Abu’l-Fatḥ was succeeded by his son, Ḥosām-al-dawla Abu’l-Šawk, whose thirty-six-year rule (until Ramażān, 437/March-April, 1046) was filled with internecine strife as well as external conflict. As a result, the extent of his authority fluctuated a great deal, sometimes reaching as far as Ḥella and at other times contracting to a narrow region in western Iran. He inaugurated his reign by checking an attack by the forces of the new Buyid vizier, Faḵr-al-molk, but he was compelled to retreat to Ḥolwān until a reconciliation was achieved. Through mediation and marriage alliance, relations improved between Abu’l-Šawk and the Banū Mazyad, who had been concerned about ʿAnnazid intentions in the west. Following the assassination of Badr b. Ḥasanūya (445/1041-42), the tribes of Lor and Šāḏanǰān fell under Abu’l-Šawk’s control. The Buyids of Hamadān reacted by releasing the grandson of Badr b. Ḥasanūya, Ṭāher b. Helāl, whom they had captured in battle. He marched against Abu’l-Šawk, who was forced to retreat to Ḥolwān; by this time Abu’l-Ḥasan b. Mazyad had come to the aid of Abu’l-Šawk, but further warfare was averted when Ṭāher b. Helāl settled in Nahrawān and made peace with Abu’l-Šawk by marrying into his family. In fact, this was only a maneuver on the part of Abu’l-Šawk, who seized the opportunity to attack Ṭāher, kill him, and capture the whole region belonging to the Hasanuids.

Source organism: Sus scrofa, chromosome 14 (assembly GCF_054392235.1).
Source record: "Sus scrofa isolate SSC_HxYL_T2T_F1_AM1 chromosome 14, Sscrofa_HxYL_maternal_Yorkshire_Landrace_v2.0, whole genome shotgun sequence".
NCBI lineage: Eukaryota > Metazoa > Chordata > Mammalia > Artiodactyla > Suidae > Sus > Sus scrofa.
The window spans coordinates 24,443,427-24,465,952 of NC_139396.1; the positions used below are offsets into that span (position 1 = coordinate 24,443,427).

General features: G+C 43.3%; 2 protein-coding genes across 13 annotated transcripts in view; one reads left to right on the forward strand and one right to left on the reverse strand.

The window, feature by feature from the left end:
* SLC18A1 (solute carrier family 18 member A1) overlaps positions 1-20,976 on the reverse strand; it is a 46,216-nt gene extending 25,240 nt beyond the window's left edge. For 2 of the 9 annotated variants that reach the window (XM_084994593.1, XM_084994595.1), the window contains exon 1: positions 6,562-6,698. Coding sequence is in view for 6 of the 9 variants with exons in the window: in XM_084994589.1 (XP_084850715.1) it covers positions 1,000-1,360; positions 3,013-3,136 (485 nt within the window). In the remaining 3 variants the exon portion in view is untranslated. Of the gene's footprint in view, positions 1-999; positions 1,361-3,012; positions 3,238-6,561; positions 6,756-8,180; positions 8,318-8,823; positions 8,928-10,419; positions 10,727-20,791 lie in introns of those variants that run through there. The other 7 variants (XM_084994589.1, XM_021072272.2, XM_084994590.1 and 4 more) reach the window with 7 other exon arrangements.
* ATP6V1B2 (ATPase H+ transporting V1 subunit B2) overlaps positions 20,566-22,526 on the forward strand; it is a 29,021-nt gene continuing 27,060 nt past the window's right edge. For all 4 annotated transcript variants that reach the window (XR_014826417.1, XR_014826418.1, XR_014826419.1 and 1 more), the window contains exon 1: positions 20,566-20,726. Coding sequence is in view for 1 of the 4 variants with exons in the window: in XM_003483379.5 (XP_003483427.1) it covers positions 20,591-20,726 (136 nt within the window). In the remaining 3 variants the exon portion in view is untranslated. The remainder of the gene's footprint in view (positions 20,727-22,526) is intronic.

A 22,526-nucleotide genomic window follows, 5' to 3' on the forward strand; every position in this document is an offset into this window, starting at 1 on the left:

With this increased power, the forces of Abu’l-Šawk were able to defeat Šams-al-dawla and to stop the Ḡozz Turks after they seized Hamadān and attacked Dīnavar and Asadābād (420/1029). In the following year, Abu’l-Šawk defeated the ʿOqayl and took Daqūqā; in 430/1038-39 he seized Kermānšāh (Qarmīsīn) and captured its ruler, a Quhid (Hasanuid) Kurd. He then led his followers against the Quhid strongholds of Arnaba and Ḵūlanǰān. During this period, Abu’l-Šawk also consolidated his power within the ʿAnnazid line. His two brothers, Mohalhel and Sorḵāb, had maintained autonomous rule in Šahrazūr and Bandanīǰīn since the death of their father. In 431/1040, Abu’l-Fatḥ b. Abu’l-Šawk tried to capture territories belonging to Mohalhel but was defeated and captured. Abu’l-Šawk was obliged to march against Mohalhel; the latter secured assistance from ʿAlāʾ-al-dawla b. Kākūya, the ruler of Hamadān, who then seized Dīnavar, Kermānšāh, and other regions. When Sorḵāb also seized Daqūqā, Abu’l-Šawk sought the help of the Buyid Jalāl-al-dawla in Baghdad—whom he had alternately sided with (420/1020) and opposed (428/1027) in confrontations with the Buyid Abū Kālīǰār—and was able to return to Ḥolwān.